Search

The cracker connection: why Norwich is at the heart of Christmas cracker heritage

PUBLISHED: 10:42 06 November 2019 | UPDATED: 10:42 06 November 2019

Christmas crackers are a popular tradition enjoyed during Christmas dinner    Picture: Getty Images/iStockphoto

Christmas crackers are a popular tradition enjoyed during Christmas dinner Picture: Getty Images/iStockphoto

Archant

Ever wondered where Christmas crackers came from? Here we shed light on the local connection and provide a step-by-step guide to making your own.

Cracker, crackers everywhere! Teetering piles of boxes and ingredients characterise this working line at Tom Smiths in 1964    Picture: Archant LibraryCracker, crackers everywhere! Teetering piles of boxes and ingredients characterise this working line at Tom Smiths in 1964 Picture: Archant Library

When it comes to the festive season, the humble Christmas cracker is one of the most enduring traditions of all - in fact, it's almost impossible to imagine sitting down to a Christmas lunch without the snap of paper, the groan from a bad joke or the rustle of a colourful paper crown.

A confectioner's apprentice called Tom Smith, based in London, first had the idea in 1847 when he decided to combine a 'banger' mechanism with a love note and a package of sugared almonds. The firm he founded - the eponymous Tom Smith's - was soon booming.

A few years later, rival companies including Norwich chocolate firm Caley's, started to make its own from the factory in Chapelfield, Norwich. Although not quite as large in output as Tom Smith's, Caley's crackers became world-famous, supplying France, Africa, Egypt, Australia, Canada, India, China, Japan and Iceland with these seasonal delights.

In the 1950s the two companies merged and began to operate under the Tom Smith brand. The business moved to a new factory at Salhouse Road in Norwich and, by the 1980s, employed more than 400 staff producing around 50 million crackers a year.

Christmas cracker production in full swing at Tom Smith Ltd on Salhouse Road in Norwich, February 1998      Picture: Archant LibraryChristmas cracker production in full swing at Tom Smith Ltd on Salhouse Road in Norwich, February 1998 Picture: Archant Library

The production began each November for the Christmas of the following year, with the completed boxes of crackers stored in large warehouses until the spring when they were moved out to different storage depots around the country. They were then sent to individual shops over the summer.

Giant handmade crackers also became popular, and some were as big as 3ft. They were filled with a variety of gifts, including jewellery, and often used as prizes or by shops as a centrepiece for their festive displays.

Even the Royal Family enjoyed Norwich-made crackers for a number of years - and not just for Christmas. Prince Charles and Diana, Princess of Wales, had crackers made at the city-centre factory as part of their wedding breakfast.

Over the years, the packaging became just as eye-catching as the crackers themselves, with artists such as Alfred J Munnings lending his work to the designs. Some photographs, held at the Norfolk Record Office, also show crackers with characters from the Jungle Book, the Muppets, Thunderbirds and Batman, as well as the more traditional festive illustrations you might expect.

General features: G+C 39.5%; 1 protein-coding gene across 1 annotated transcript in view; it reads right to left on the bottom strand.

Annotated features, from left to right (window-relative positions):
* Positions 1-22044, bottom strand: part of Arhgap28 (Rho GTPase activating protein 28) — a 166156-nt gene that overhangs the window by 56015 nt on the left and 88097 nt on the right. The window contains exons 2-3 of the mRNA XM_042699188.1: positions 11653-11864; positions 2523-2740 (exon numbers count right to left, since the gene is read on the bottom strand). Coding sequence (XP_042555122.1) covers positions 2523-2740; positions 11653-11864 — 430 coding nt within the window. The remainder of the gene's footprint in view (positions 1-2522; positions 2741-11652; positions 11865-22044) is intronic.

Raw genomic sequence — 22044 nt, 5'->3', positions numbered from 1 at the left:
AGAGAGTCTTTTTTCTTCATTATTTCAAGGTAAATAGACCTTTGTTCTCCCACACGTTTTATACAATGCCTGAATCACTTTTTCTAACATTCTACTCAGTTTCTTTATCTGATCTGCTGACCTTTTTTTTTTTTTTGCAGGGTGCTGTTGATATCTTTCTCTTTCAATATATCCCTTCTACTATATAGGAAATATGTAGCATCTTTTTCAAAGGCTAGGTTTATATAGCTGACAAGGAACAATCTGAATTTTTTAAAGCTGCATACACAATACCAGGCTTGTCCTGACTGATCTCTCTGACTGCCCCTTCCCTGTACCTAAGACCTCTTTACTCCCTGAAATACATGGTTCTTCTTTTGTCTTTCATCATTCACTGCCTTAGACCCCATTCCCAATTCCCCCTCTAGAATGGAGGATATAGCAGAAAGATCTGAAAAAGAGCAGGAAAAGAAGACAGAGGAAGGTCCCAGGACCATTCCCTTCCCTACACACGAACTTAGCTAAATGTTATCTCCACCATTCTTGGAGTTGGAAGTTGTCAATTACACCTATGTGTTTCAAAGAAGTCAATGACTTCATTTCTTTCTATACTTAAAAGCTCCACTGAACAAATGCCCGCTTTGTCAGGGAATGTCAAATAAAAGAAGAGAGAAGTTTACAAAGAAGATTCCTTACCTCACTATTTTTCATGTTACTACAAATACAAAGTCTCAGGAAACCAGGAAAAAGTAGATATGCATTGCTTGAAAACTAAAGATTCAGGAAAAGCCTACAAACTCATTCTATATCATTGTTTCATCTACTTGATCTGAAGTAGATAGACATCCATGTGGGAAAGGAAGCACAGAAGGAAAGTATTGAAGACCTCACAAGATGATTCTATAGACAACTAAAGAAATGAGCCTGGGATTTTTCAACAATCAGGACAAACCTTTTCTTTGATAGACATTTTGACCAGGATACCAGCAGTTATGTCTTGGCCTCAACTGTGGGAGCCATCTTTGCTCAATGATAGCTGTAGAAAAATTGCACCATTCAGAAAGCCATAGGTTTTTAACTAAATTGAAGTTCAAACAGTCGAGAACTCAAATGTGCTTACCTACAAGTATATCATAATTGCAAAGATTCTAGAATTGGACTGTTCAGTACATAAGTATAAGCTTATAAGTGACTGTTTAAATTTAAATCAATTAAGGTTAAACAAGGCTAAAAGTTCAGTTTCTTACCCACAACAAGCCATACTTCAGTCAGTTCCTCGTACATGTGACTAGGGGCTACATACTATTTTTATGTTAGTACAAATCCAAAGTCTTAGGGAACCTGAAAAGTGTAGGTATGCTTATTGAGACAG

Why not have a go at making your own crackers this Christmas?   Picture: Getty Images/iStockphotoWhy not have a go at making your own crackers this Christmas? Picture: Getty Images/iStockphoto

Christmas crackers continued to be produced in Norwich until the early 1990s, when Tom Smith's was taken over by Guiness Mahon and Co.

In 1998, exactly 100 years after production started in Norwich, the last Tom Smith's crackers came off the city's production line.

Make your own Christmas crackers

Homemade Christmas crackers are a lovely way to add a bit of personality to your table and are simple to make. And what's more - because you get to decide what's inside, they're often cheaper and more

eco-friendly, too. Here's how.

You may also want to watch:

You will need:

- Toilet roll tubes - three tubes will make two crackers

- Paper, cut to A4 size - feel free to use recycled newspapers, magazines, book pages or decorative wrapping paper of your choice

- Sticky tape

- Cracker snaps

- Scissors

- Decorative string or ribbon

- Gifts - small toys, chocolates, jokes, puzzles, games, paper hats

1. Place a toilet roll tube on the long edge of your paper and thread a cracker snap through the centre. Secure with a piece of sticky tape.

2. Cut a second toilet roll tube into half and then half again, so you end up with four equal segments. Place one segment either end of the main tube, about 2cm from the end of the paper. Feed the ends of the cracker snap through these at either end, and then tape to secure in place.

3. Roll the three tubes evenly across the paper so that they are completely covered, then secure with tape.

4. Holding the cracker at one end, between the longer tube and segment, apply pressure with your thumb and forefinger and gently twist to form a neck. Tie ribbon or string around this in a neat bow, and cut off any ends.

5. Place your gifts in the centre tube, ensuring that the snap is still in place.

6. Close the end by gently twisting it to form a neck and tie with ribbon - tada, you've just made your first cracker! u

Most Read

Most Read

Latest from the Eastern Daily Press

Hot Jobs

Show Job Lists